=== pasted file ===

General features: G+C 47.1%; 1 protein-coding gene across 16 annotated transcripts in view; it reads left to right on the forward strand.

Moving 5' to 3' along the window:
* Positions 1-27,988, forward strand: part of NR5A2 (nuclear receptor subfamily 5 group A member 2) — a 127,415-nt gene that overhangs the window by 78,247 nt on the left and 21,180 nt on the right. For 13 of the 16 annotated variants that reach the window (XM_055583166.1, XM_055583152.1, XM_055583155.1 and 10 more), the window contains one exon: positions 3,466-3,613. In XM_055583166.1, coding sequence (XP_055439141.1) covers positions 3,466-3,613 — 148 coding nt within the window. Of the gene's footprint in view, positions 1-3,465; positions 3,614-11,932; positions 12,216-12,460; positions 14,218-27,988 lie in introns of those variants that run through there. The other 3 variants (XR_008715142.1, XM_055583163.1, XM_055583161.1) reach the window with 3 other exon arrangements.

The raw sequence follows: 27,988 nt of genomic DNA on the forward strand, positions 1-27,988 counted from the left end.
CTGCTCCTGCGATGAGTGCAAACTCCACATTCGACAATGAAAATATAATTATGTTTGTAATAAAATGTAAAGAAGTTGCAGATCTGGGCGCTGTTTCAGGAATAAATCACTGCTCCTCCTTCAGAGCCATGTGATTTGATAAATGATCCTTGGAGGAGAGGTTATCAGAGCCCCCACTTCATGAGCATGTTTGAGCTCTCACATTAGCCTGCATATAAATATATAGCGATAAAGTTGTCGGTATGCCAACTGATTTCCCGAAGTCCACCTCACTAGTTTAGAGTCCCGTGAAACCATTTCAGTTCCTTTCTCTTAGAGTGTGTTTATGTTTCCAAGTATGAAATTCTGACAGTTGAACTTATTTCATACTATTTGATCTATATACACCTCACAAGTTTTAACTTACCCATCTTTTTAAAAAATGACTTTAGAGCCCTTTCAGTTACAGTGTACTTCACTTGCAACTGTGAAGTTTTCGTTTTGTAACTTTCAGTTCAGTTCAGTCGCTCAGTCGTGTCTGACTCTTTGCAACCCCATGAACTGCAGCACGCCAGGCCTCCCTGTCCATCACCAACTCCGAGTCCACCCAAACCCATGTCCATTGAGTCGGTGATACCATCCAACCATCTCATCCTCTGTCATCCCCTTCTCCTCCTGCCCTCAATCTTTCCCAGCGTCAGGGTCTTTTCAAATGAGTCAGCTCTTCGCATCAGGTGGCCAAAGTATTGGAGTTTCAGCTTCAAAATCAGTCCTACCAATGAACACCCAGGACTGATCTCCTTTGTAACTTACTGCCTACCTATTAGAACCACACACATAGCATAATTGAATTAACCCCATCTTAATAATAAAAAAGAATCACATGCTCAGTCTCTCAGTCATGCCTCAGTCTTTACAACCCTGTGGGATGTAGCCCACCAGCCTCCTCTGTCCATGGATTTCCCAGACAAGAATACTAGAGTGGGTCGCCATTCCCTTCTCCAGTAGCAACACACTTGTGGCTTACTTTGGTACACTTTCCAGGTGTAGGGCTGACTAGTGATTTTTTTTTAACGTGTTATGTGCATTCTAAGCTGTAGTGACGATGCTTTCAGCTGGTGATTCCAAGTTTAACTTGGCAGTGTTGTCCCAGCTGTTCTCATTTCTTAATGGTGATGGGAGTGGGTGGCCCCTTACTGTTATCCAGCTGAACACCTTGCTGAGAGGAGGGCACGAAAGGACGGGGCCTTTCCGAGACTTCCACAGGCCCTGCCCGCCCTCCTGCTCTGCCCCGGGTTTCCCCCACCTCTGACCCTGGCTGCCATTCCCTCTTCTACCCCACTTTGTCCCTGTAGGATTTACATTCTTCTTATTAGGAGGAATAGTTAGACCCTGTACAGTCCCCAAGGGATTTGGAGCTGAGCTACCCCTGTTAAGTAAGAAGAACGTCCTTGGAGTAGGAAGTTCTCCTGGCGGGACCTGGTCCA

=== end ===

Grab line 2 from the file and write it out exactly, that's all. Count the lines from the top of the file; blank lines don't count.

Moving 5' to 3' along the window: